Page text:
FASB does not comply with its own observations. The board said—in 1978—it “expects to reexamine its pronouncements, pronouncements of predecessor standard-setting bodies, and existing financial reporting practice in the light of newly enunciated objectives and concepts.” In the ensuing 22 years, though, FASB has not made such a reexamination, and there is no sign it will do so in the foreseeable future.

The American Accounting Association characterized a result of FASB’s failure to reexamine GAAP in the light of those objectives and concepts this way: “The most general criticism to be leveled at financial statements in their present form is that they are seriously incomplete. … Because they are substantially transaction-based [and thus report only changes in quantities], they fail to recognize…value changes [not] associated with a transaction” such as for increases in the prices of inventories, land and buildings.

If financial reporting did report on the real-world effects of all relevant economic events, the result would be reported income that is less stable than that under GAAP.

The issuers of financial reports want more stable income reporting—not less—so they prevent GAAP from reporting on those effects. As Rice University Professor Stephen Zeff put it, “There is intense political lobbying against proposals that special interests find to be obnoxious even though the proposed reforms are seen as serving the interests of financial statement users.” Issuers usually disguise their desire and power to prevent more volatility in income reporting. William Ihlanfeldt, a retired issuer, provided an undisguised example in the narrow area of pension reporting, field tests for which were sponsored by the Financial Executives Research Foundation. He said the testing “confirmed that application of…FASB’s tentative conclusions would have introduced a high degree of volatility into companies’ annual pension expense…. This resulted in [FASB’s] making changes in the final standard that helped to reduce volatility…. They did listen, but it was not without considerable prodding.”


Systematic and rational allocation is the cause of the distraction that GAAP introduces, the second failure. Adoption of the definition of accounting in the 1930s—and its retention to this day—as a process of allocation demonstrates that allocation is basic to financial reporting. Allocation characterizes most of financial accounting, including, for example, depreciation; reporting on inventories, investments, income taxes, pensions, goodwill and other intangibles; and liabilities.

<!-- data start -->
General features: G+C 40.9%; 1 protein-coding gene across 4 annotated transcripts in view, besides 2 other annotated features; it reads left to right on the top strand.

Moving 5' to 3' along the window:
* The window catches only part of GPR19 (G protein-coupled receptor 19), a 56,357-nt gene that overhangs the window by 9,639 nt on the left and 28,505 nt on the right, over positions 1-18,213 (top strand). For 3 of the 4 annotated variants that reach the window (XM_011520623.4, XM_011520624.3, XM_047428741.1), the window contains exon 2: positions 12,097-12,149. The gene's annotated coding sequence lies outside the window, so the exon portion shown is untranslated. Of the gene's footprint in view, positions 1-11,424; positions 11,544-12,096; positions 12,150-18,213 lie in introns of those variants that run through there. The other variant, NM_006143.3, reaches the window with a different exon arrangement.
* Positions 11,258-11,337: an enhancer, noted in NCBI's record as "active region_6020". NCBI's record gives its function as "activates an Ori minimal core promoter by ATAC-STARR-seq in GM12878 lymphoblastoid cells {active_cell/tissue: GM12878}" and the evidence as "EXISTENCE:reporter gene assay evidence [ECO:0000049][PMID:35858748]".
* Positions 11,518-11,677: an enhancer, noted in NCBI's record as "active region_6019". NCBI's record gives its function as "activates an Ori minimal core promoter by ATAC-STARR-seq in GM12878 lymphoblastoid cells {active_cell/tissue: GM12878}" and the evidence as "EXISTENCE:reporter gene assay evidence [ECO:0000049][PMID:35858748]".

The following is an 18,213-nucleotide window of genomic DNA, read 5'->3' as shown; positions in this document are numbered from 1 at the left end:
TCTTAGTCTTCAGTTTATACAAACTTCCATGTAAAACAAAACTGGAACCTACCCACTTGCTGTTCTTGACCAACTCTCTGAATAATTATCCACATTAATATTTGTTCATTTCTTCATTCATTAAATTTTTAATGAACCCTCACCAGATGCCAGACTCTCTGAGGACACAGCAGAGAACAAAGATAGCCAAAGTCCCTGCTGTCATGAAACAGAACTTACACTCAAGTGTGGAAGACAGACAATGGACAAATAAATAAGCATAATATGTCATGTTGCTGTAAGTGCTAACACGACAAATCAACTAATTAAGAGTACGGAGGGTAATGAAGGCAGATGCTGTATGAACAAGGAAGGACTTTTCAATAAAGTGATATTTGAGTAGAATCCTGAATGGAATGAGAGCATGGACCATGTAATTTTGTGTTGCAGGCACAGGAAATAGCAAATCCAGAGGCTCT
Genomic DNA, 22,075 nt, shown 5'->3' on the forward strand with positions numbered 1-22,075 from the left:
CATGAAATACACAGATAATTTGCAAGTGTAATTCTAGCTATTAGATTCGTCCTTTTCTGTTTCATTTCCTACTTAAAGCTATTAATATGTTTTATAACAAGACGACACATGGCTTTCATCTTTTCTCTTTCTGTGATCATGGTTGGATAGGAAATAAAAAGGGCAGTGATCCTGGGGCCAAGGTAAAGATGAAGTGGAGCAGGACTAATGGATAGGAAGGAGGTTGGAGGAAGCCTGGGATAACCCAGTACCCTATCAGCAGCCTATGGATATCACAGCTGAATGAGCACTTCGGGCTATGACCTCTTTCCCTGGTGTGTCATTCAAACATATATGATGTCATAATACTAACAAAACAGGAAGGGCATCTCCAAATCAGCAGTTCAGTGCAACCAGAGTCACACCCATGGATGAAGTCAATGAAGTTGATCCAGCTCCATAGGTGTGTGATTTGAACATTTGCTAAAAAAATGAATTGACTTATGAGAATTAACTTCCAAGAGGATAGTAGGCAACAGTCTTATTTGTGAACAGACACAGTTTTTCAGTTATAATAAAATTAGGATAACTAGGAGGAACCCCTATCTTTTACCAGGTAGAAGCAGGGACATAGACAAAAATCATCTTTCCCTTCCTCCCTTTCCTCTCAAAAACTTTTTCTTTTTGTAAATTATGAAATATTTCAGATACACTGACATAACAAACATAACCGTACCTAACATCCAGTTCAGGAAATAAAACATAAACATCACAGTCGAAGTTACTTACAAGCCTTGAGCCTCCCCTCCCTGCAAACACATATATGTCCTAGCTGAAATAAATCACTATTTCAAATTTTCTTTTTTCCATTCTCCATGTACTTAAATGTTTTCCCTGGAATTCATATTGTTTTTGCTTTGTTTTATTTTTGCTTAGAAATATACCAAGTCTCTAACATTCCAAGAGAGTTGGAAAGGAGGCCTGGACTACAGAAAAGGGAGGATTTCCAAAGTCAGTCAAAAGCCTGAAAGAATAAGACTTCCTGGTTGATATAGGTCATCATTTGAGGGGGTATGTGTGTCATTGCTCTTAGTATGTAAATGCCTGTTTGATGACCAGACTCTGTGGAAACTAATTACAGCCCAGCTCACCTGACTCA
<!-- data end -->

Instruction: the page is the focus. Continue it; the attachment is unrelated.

Allocation uses smooth (“systematic”) formulas, such as the straight-line and double-declining-balance formulas for depreciation and the compound interest formula for reporting on liabilities. A company selects each formula at the beginning of the period of allocation, supposedly to represent the effects of prospective underlying economic events. Financial report issuers cannot possibly have that foreknowledge about events that may occur after they select the formulas. And events do not occur as regularly as the use of the formulas implies.

Moreover, allocation does not even reflect the effects of underlying economic events. Professor Arthur Thomas, whose pioneering works on the allocation problem were published in 1969 and 1974 by the AAA, said, “Financial accounting’s allocations actually do not reflect the real-world economic states and activities of [companies] to which they purport to refer.”

Allocation merely takes amounts from the financial reporting territory, such as costs, enters them in the financial reporting map and massages them there. Eldon S. Hendriksen and Michael van Breda, the authors from Southern Methodist University of a leading text on accounting theory, have said that annual depreciation, one kind of allocation, is simply a fraction of the total cost and is not necessarily related to occurrences within the year, so it has no real-world connotations. The AICPA said the same thing in Accounting Terminology Bulletin no. 1, Review and Resume, in August 1953: “Definitions are unacceptable which imply that depreciation for the year is a measurement…of anything that actually occurs within the year.”

Accountants defend allocation mainly on the basis of realization and objectivity. Yet both are smokescreens that cover up what Leonard Lorensen, a past member of the AICPA accounting standards staff, has observed: The real goal of those who support allocation is to stabilize reported income.

The smooth formulas used in allocation have that result. Look at what leaders of accounting thought have said about allocation over the decades:

  • Professor Henry Rand Hatfield in the early twentieth century called depreciation “only part of a broader scheme whose purpose is to equalize charges between different years.”
  • Accounting theoretician Professor Robert Sterling said the purpose of measurement is “to discover variations in empirical phenomena. By contrast, it seems that the purpose of allocation is to make the empirical phenomena appear to be smooth regardless of the actual variations.”
  • University of Alabama Professor Thomas A. Lee said allocations are “designed to produce smoothed income flows.”
  • Former SEC Chief Accountant Walter Schuetze said allocation is used for managing earnings to smooth “the hills and valleys of change.”

The power of realization and allocation to stabilize income reporting is embodied in the current design of GAAP. Their power to stabilize income reporting is much greater than the power individual issuers have to do so. Those concepts are the main engines driving earnings management today.

Realization and allocation should be eliminated to remove their power to manage earnings.

PAUL ROSENFIELD, CPA, was director of the AICPA accounting standards division for 14 years. A further discussion of his views can be found in his forthcoming book Contemporary Issues in Financial Reporting: A User-Oriented Approach.